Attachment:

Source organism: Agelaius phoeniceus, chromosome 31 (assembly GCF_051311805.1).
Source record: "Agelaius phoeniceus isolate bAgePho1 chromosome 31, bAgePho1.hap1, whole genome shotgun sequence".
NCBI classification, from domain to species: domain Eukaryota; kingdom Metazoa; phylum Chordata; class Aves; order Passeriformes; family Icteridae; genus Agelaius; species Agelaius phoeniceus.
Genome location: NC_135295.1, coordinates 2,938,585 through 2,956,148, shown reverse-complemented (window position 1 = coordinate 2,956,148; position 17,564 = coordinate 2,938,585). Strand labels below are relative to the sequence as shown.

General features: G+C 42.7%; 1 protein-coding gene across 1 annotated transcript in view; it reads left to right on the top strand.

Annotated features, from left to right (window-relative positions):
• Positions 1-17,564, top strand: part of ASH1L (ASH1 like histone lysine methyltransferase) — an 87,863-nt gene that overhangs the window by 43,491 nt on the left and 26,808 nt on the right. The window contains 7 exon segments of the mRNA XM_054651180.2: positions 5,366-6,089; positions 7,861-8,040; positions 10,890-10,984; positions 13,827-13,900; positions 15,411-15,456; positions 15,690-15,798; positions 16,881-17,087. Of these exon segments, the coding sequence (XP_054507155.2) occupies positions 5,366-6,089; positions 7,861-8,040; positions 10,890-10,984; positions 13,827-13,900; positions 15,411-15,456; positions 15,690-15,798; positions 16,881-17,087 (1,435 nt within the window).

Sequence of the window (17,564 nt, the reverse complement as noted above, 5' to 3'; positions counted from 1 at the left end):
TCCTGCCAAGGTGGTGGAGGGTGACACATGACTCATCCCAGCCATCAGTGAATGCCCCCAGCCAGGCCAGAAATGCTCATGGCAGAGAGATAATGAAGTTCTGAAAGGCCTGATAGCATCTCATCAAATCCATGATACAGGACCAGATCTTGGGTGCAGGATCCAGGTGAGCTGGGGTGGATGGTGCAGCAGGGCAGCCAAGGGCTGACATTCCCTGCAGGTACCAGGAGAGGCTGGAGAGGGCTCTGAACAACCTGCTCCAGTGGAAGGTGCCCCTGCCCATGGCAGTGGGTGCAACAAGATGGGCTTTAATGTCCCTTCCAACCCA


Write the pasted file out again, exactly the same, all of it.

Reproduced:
Source organism: Agelaius phoeniceus, chromosome 31 (assembly GCF_051311805.1).
Source record: "Agelaius phoeniceus isolate bAgePho1 chromosome 31, bAgePho1.hap1, whole genome shotgun sequence".
NCBI classification, from domain to species: domain Eukaryota; kingdom Metazoa; phylum Chordata; class Aves; order Passeriformes; family Icteridae; genus Agelaius; species Agelaius phoeniceus.
Genome location: NC_135295.1, coordinates 2,938,585 through 2,956,148, shown reverse-complemented (window position 1 = coordinate 2,956,148; position 17,564 = coordinate 2,938,585). Strand labels below are relative to the sequence as shown.

General features: G+C 42.7%; 1 protein-coding gene across 1 annotated transcript in view; it reads left to right on the top strand.

Annotated features, from left to right (window-relative positions):
• Positions 1-17,564, top strand: part of ASH1L (ASH1 like histone lysine methyltransferase) — an 87,863-nt gene that overhangs the window by 43,491 nt on the left and 26,808 nt on the right. The window contains 7 exon segments of the mRNA XM_054651180.2: positions 5,366-6,089; positions 7,861-8,040; positions 10,890-10,984; positions 13,827-13,900; positions 15,411-15,456; positions 15,690-15,798; positions 16,881-17,087. Of these exon segments, the coding sequence (XP_054507155.2) occupies positions 5,366-6,089; positions 7,861-8,040; positions 10,890-10,984; positions 13,827-13,900; positions 15,411-15,456; positions 15,690-15,798; positions 16,881-17,087 (1,435 nt within the window).

Sequence of the window (17,564 nt, the reverse complement as noted above, 5' to 3'; positions counted from 1 at the left end):
TCCTGCCAAGGTGGTGGAGGGTGACACATGACTCATCCCAGCCATCAGTGAATGCCCCCAGCCAGGCCAGAAATGCTCATGGCAGAGAGATAATGAAGTTCTGAAAGGCCTGATAGCATCTCATCAAATCCATGATACAGGACCAGATCTTGGGTGCAGGATCCAGGTGAGCTGGGGTGGATGGTGCAGCAGGGCAGCCAAGGGCTGACATTCCCTGCAGGTACCAGGAGAGGCTGGAGAGGGCTCTGAACAACCTGCTCCAGTGGAAGGTGCCCCTGCCCATGGCAGTGGGTGCAACAAGATGGGCTTTAATGTCCCTTCCAACCCA